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Pioneering Computational Science and Software Ecosystems

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Lois Curfman McInnes is a trailblazer in the world of computational science. Based at Argonne National Laboratory, her work revolves around creating scalable numerical libraries and fostering community collaboration for sustainable software ecosystems. Her expertise lies in solving PDE-based applications and optimization problems using the PETSc/TAO library.

Curfman McInnes holds key positions, serving as the Deputy Director for the Software Technology focus area of the DOE Exascale Computing Project and co-leading the IDEAS scientific software productivity project. This project has birthed initiatives like the Better Scientific Software (BSSw) site, BSSw Fellowship Program, and the Extreme-scale Scientific Software Development Kit (xSDK).

With a Ph.D. in Applied Mathematics from the University of Virginia, Curfman McInnes is a SIAM Fellow (2017) and has received numerous honors, including the SIAM/ACM Prize in Computational Science and Engineering (2015). She was also recognized with the Ernest Orlando Lawrence Award (2011) and the R&D 100 Award (2009) for her work on PETSc.

Curfman McInnes’ significant contributions shine through in her featured publications in renowned journals such as Nature Computational Science, ACM Transactions, and SIAM Review. Her pioneering research in optimizing parallelism in numerical software libraries has made a lasting impact.

On Wednesday, November 15, SC23 attendees had the privilege of attending her invited speaker presentation, “Broadening Participation in HPC: Together We Can Change the World.” During this session, she provided a comprehensive overview of workforce initiatives across the HPC community, highlighting opportunities for engagement. McInnes delved into the vital role played by DOE lab staff involved in the ECP Broadening Participation Initiative, as they are addressing DOE’s workforce challenges through a lens that acknowledges the unique needs and culture of high-performance computing.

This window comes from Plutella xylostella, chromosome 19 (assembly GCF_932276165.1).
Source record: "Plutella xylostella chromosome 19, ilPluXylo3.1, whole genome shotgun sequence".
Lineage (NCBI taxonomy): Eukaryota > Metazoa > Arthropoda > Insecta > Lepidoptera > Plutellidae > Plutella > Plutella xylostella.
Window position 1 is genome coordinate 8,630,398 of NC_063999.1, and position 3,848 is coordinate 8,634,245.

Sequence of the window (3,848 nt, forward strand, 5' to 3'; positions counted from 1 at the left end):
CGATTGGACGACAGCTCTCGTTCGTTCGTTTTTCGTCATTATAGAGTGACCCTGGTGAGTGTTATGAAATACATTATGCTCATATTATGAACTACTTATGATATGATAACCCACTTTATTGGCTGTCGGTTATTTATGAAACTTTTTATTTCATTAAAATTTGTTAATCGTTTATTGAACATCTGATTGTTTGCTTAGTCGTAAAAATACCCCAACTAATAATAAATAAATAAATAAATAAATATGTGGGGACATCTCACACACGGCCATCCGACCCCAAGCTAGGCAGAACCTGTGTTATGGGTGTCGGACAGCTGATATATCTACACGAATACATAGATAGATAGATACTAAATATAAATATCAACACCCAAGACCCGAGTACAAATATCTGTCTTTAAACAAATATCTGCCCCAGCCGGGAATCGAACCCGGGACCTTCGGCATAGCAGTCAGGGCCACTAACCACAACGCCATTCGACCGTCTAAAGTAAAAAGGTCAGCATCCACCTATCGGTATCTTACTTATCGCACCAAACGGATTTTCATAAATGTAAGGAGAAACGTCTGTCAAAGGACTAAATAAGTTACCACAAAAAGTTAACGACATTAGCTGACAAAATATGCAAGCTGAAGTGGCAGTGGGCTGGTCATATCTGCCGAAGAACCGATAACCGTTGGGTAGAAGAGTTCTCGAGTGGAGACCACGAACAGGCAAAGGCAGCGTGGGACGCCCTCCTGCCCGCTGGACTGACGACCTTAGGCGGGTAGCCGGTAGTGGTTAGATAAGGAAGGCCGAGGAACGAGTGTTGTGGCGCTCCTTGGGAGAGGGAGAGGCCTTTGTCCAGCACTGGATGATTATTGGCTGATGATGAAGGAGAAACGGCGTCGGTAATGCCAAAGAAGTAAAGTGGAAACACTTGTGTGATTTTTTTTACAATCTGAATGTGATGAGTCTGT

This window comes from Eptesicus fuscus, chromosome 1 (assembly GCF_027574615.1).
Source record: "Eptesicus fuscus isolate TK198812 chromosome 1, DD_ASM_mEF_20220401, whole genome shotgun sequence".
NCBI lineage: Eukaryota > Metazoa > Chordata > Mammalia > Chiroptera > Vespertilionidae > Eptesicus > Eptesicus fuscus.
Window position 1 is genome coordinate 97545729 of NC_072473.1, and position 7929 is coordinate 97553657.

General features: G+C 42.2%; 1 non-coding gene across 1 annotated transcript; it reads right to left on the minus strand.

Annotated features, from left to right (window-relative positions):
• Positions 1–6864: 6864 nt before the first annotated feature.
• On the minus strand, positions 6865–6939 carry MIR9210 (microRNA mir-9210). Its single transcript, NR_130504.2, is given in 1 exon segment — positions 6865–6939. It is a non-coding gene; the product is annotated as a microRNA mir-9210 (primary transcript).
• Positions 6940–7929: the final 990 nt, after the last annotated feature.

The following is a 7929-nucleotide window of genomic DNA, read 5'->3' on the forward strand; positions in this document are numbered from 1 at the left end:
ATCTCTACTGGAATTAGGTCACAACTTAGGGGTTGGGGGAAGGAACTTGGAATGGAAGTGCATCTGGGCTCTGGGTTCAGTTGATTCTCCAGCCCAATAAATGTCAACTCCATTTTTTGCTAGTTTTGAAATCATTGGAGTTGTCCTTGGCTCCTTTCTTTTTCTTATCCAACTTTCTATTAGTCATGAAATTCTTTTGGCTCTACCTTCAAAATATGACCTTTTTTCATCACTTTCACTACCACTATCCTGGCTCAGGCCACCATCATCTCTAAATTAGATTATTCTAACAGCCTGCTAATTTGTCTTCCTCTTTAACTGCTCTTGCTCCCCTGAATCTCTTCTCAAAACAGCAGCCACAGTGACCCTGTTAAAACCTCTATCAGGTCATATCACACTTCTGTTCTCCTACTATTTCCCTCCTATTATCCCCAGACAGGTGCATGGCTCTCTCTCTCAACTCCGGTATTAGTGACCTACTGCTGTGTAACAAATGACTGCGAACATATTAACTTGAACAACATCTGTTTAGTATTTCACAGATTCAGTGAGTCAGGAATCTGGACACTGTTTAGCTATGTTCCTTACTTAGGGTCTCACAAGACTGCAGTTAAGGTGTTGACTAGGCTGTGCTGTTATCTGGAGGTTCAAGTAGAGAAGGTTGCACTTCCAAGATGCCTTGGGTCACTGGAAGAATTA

Progress Though Team-Based Science

Curfman McInnes is a computational science pioneer whose work and leadership have left an indomitable mark on the field. In this I Am HPC profile Lois shares her HPC journey with us.

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Lois Curfman McInnes

Senior Computational Scientist at Argonne National Laboratory

Q: What single event most made you realize you wanted a career in HPC/computing?

Curfman McInnes: During my time as a grad student (in applied math at the University of Virginia), I spent a summer working at Argonne National Lab. This exposure to high-performance computational science and the multidisciplinary culture of DOE labs hooked me; I returned to Argonne as a postdoc … and I continue to be grateful for the opportunity to work in such an exciting field with such terrific colleagues throughout the HPC community.

Q: What do you consider your biggest contribution to the HPC/computing community?

Curfman McInnes: All of my work in HPC has been as part of exciting team-based collaborations. So, I would say that my biggest contribution has been, over time, being a member of a variety of terrific teams. Because “the whole is greater than the sum of its parts” in team-based science, we are making strong progress in advancing scalable algorithms, productive and sustainable scientific software ecosystems, and diverse collaborations needed to tackle next-generation challenges in high-performance computational science.

Q: In the past 35 years, what is the most significant overlooked breakthrough that has impacted the field in your eyes?

Curfman McInnes: As the impact of high-performance computational science has grown tremendously, driving advances throughout science and society, so has the complexity and scope of HPC applications and software technologies. This shift demands intentional work toward software ecosystem approaches for HPC, explicitly considering relationships among diverse HPC contributions. I consider this topic – software ecosystem approaches for HPC – to be an “in-progress” breakthrough, not yet fully realized but with important progress underway by various groups throughout the international HPC community. One example is work in DOE’s Exascale Computing Project, where a robust scientific software ecosystem is supporting a diverse set of applications for scientific discovery.

Q: What would you like to see change about, within, or among the HPC/computing community?

Curfman McInnes: The combined expertise of diverse teams is essential for pursuing new frontiers in HPC. We need to expand partnerships across the HPC community to address the full life cycle of the HPC workforce, including broadening participation of underrepresented groups.

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